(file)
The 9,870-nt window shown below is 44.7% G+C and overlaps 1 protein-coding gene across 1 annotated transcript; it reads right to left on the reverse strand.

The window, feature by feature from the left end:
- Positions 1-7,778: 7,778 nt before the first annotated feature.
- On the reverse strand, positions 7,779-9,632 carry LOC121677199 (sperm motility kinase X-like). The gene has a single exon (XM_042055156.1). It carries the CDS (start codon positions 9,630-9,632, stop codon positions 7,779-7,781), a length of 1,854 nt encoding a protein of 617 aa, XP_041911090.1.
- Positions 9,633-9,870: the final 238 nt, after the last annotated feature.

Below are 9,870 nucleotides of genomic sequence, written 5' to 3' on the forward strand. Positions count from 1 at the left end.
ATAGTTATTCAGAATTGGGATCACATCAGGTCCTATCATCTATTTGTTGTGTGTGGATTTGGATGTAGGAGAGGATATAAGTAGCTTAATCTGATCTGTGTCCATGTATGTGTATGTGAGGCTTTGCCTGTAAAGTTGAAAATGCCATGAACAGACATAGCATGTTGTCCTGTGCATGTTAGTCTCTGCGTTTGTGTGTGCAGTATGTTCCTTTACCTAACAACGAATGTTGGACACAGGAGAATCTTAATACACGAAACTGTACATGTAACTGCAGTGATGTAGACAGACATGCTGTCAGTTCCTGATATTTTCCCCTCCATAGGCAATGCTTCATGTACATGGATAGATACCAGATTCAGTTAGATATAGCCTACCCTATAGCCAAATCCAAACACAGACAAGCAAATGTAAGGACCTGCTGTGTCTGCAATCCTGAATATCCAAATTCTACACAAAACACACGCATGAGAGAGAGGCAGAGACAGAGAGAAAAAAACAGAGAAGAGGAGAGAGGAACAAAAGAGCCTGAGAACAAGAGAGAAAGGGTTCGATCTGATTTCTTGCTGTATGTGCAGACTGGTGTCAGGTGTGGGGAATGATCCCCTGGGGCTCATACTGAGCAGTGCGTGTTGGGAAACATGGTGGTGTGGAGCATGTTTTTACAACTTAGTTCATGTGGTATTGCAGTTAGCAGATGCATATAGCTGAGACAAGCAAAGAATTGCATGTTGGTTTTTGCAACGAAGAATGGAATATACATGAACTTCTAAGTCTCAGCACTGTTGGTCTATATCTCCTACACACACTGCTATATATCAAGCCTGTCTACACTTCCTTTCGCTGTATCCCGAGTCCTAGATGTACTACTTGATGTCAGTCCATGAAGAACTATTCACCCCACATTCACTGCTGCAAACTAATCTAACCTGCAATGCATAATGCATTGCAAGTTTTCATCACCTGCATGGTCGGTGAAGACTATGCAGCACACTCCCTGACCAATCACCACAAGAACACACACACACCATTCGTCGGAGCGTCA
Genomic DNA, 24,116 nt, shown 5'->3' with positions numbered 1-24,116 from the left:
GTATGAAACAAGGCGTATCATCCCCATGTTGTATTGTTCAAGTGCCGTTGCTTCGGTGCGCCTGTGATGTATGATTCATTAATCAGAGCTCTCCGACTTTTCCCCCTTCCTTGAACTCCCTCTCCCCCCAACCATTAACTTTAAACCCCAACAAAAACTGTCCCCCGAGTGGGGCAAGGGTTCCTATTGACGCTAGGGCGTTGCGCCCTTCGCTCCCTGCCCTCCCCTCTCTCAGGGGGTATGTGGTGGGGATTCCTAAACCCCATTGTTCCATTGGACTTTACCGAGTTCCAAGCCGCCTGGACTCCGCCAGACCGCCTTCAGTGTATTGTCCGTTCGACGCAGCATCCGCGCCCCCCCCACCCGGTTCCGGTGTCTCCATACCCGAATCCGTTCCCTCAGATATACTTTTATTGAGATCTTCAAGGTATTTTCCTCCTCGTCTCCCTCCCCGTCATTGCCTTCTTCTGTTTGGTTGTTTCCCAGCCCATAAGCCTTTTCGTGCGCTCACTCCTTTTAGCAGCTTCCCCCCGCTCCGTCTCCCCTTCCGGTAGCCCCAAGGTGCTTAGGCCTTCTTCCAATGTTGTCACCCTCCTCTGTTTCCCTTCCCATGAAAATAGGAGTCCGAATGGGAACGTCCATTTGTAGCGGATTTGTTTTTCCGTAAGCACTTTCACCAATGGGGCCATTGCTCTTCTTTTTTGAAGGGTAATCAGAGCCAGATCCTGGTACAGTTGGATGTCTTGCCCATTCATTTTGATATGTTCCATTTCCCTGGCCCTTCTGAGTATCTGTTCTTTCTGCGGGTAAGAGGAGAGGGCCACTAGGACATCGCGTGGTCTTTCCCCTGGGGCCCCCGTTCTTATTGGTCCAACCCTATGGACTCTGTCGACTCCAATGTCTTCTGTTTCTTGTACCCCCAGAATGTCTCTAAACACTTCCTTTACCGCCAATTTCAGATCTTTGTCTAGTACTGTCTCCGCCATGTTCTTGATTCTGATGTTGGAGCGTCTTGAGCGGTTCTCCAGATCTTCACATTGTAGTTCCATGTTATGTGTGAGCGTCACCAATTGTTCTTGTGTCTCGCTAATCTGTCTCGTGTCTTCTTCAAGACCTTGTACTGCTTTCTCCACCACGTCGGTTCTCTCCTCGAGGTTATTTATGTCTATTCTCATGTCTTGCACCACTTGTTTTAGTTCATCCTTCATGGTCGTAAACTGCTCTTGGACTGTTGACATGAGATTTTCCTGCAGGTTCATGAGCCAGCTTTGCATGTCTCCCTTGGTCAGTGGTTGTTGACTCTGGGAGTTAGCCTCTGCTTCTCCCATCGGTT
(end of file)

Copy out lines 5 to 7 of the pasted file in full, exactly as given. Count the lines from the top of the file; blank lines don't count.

- Positions 9,633-9,870: the final 238 nt, after the last annotated feature.

Below are 9,870 nucleotides of genomic sequence, written 5' to 3' on the forward strand. Positions count from 1 at the left end.
ATAGTTATTCAGAATTGGGATCACATCAGGTCCTATCATCTATTTGTTGTGTGTGGATTTGGATGTAGGAGAGGATATAAGTAGCTTAATCTGATCTGTGTCCATGTATGTGTATGTGAGGCTTTGCCTGTAAAGTTGAAAATGCCATGAACAGACATAGCATGTTGTCCTGTGCATGTTAGTCTCTGCGTTTGTGTGTGCAGTATGTTCCTTTACCTAACAACGAATGTTGGACACAGGAGAATCTTAATACACGAAACTGTACATGTAACTGCAGTGATGTAGACAGACATGCTGTCAGTTCCTGATATTTTCCCCTCCATAGGCAATGCTTCATGTACATGGATAGATACCAGATTCAGTTAGATATAGCCTACCCTATAGCCAAATCCAAACACAGACAAGCAAATGTAAGGACCTGCTGTGTCTGCAATCCTGAATATCCAAATTCTACACAAAACACACGCATGAGAGAGAGGCAGAGACAGAGAGAAAAAAACAGAGAAGAGGAGAGAGGAACAAAAGAGCCTGAGAACAAGAGAGAAAGGGTTCGATCTGATTTCTTGCTGTATGTGCAGACTGGTGTCAGGTGTGGGGAATGATCCCCTGGGGCTCATACTGAGCAGTGCGTGTTGGGAAACATGGTGGTGTGGAGCATGTTTTTACAACTTAGTTCATGTGGTATTGCAGTTAGCAGATGCATATAGCTGAGACAAGCAAAGAATTGCATGTTGGTTTTTGCAACGAAGAATGGAATATACATGAACTTCTAAGTCTCAGCACTGTTGGTCTATATCTCCTACACACACTGCTATATATCAAGCCTGTCTACACTTCCTTTCGCTGTATCCCGAGTCCTAGATGTACTACTTGATGTCAGTCCATGAAGAACTATTCACCCCACATTCACTGCTGCAAACTAATCTAACCTGCAATGCATAATGCATTGCAAGTTTTCATCACCTGCATGGTCGGTGAAGACTATGCAGCACACTCCCTGACCAATCACCACAAGAACACACACACACCATTCGTCGGAGCGTCA